We don't know how much United Airlines has paid Dr. David Dao in a settlement over a video that shows him being dragged off of a plane, announced today. We do know he was probably paid handsomely (this report calls it "amicable").

And, we don't know if the airline will change their rules about overbooking passengers. (Southwest recently announced they will not continue this aggressive practice.)

However, we do know one thing: It will change the airline industry for the better.

Already, there are rumblings about passenger rights. In another incident today, a passenger who went to the bathroom just before takeoff was forced off the plane. Smartphones can record not just blurry, incoherent video--they can record in high-fidelity with exceptional sound, and that is going to change how we fly.

First off, I'm siding with the passenger in the UA incident. I know many people who say flyers should follow the rules, but the videos speak volumes about how much latitude the airline industry has over this preferred method of business travel. I've been on flights where it seemed like the staff made a snap decision over a passenger--including one involving a dog that would not stop barking--that seemed inappropriate and rude.

Now, that's about to change.

For starters, if you're sitting quietly in your seat with a printed boarding pass and you've been fully vetted by security, there is no reason you should be asked to leave. Imagine that happening in the hotel industry. You're in a room, laying on the bed, and there's a knock on the door. The manager says they've overbooked the room and you have to leave. Would you call the police over that? I'm not sure. If they dragged you from the room, I imagine you'd at least call a lawyer. My sense--after flying hundreds of times in the last 30 years or so--is that there needs to be a better balance.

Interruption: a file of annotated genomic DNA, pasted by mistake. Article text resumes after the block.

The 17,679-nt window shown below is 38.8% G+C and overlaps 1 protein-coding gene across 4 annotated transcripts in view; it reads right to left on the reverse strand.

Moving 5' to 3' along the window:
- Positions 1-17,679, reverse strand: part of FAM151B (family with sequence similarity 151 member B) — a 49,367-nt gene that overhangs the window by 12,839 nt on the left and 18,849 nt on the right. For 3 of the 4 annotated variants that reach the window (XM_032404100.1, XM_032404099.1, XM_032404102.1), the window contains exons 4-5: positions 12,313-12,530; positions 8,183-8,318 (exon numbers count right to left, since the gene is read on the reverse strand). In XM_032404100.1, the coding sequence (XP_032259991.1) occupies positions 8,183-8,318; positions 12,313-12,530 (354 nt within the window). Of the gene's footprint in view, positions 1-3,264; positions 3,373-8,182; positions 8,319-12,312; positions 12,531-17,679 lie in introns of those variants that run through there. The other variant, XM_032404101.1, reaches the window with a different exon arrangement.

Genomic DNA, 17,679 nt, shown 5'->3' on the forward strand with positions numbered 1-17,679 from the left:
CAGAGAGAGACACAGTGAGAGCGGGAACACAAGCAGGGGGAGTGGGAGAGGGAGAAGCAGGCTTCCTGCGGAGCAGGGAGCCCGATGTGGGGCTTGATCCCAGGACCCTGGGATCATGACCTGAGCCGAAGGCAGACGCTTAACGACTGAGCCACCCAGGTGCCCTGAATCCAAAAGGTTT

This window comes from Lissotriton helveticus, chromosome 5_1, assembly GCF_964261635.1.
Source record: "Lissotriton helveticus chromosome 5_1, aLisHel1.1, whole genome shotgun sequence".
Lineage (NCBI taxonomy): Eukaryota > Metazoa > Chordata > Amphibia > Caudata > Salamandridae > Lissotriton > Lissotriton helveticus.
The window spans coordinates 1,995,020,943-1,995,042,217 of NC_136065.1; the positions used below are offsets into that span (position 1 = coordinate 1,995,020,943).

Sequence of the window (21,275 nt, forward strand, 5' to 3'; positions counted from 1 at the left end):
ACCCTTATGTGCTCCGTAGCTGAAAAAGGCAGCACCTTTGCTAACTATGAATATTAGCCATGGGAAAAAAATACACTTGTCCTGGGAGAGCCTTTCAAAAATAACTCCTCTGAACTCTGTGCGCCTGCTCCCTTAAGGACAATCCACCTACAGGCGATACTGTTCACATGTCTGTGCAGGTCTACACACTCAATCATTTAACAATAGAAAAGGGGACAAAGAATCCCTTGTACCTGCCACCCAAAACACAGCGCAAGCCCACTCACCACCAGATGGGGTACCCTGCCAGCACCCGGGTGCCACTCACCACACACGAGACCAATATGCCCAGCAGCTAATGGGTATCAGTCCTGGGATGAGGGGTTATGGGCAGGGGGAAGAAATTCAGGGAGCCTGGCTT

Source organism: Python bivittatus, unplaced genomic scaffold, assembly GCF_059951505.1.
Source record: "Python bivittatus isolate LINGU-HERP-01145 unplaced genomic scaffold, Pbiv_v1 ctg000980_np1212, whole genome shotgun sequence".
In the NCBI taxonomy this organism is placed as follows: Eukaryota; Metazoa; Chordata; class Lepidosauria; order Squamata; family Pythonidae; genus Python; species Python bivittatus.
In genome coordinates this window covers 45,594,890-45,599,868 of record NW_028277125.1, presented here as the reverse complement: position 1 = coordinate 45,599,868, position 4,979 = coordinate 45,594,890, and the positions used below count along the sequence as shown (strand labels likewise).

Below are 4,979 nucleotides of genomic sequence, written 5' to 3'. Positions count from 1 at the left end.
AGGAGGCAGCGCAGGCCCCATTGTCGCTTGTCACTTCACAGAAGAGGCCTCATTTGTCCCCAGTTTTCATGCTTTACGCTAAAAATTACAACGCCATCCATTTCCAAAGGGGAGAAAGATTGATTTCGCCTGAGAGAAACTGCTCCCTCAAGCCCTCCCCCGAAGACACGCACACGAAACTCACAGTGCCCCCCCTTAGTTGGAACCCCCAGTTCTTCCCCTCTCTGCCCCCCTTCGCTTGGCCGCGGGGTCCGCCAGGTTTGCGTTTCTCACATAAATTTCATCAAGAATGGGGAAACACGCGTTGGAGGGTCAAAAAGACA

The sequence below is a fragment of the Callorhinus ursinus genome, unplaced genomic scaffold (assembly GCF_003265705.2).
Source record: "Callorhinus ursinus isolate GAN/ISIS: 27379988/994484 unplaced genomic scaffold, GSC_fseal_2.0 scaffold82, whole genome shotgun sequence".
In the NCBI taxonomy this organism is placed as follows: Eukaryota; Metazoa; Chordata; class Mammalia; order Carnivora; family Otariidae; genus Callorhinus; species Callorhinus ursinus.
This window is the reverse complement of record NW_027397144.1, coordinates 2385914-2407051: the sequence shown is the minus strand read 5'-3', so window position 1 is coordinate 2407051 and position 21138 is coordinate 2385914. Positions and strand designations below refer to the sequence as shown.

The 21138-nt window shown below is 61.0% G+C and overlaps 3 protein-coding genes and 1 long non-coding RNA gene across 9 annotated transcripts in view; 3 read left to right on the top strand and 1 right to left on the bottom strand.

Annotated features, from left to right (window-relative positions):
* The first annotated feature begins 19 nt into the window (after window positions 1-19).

The customer is always right...unless they are flying United.

My guess is that every airline will start changing the rules about overbooking.

A second trend we'll see is related to reaching your destination. Airlines can hand out cash to willing participants, but the unwilling kind should have more rights about flying no matter what--overbooking or not overbooking. If I'm supposed to be in Austin to give a talk in the morning, and I'm following the rules, the airline should do whatever is necessary to get me there on time, no excuses (except the weather).

Why is this happening? Because everyone has a smartphone, and everyone is able to capture footage. It means: My rights as a passenger, as long as I follow the rules, begin the minute I book a flight and end when I'm safely on the tarmac at my destination.

Now, we'll see if that happens.